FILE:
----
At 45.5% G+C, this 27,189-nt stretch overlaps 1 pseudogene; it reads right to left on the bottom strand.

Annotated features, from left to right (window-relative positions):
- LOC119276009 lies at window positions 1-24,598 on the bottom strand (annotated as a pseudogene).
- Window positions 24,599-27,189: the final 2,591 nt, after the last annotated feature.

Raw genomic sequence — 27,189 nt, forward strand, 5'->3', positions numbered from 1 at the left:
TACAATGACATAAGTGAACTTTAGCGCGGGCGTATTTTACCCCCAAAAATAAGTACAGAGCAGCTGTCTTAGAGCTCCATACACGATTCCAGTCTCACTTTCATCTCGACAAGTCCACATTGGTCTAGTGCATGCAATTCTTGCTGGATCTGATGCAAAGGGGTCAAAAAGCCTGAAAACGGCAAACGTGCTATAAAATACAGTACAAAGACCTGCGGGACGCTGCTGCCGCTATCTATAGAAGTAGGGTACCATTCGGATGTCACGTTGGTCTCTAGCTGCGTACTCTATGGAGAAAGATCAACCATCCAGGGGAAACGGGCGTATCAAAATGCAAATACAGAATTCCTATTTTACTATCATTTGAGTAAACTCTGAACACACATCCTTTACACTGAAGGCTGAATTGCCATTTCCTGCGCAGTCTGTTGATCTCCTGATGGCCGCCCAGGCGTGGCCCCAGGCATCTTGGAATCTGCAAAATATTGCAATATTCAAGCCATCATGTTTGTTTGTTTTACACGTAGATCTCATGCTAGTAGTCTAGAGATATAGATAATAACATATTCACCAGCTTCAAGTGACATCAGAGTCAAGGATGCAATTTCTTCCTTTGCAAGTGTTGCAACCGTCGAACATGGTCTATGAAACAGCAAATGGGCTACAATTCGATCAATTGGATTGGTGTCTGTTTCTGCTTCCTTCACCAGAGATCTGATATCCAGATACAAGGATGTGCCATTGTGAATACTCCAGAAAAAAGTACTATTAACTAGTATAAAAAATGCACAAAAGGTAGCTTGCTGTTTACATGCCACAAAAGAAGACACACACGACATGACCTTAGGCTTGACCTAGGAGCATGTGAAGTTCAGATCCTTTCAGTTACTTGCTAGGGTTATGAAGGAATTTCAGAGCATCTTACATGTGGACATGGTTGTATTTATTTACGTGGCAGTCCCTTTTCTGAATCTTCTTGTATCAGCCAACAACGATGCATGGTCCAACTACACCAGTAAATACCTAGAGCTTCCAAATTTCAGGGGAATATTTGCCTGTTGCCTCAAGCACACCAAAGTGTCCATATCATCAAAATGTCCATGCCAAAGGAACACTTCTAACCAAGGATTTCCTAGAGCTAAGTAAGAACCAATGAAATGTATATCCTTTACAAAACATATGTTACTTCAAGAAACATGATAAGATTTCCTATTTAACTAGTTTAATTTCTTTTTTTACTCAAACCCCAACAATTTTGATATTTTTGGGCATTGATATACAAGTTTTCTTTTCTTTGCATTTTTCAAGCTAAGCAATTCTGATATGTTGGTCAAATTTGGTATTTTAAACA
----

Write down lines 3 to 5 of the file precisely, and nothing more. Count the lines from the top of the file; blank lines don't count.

- LOC119276009 lies at window positions 1-24,598 on the bottom strand (annotated as a pseudogene).
- Window positions 24,599-27,189: the final 2,591 nt, after the last annotated feature.

Raw genomic sequence — 27,189 nt, forward strand, 5'->3', positions numbered from 1 at the left: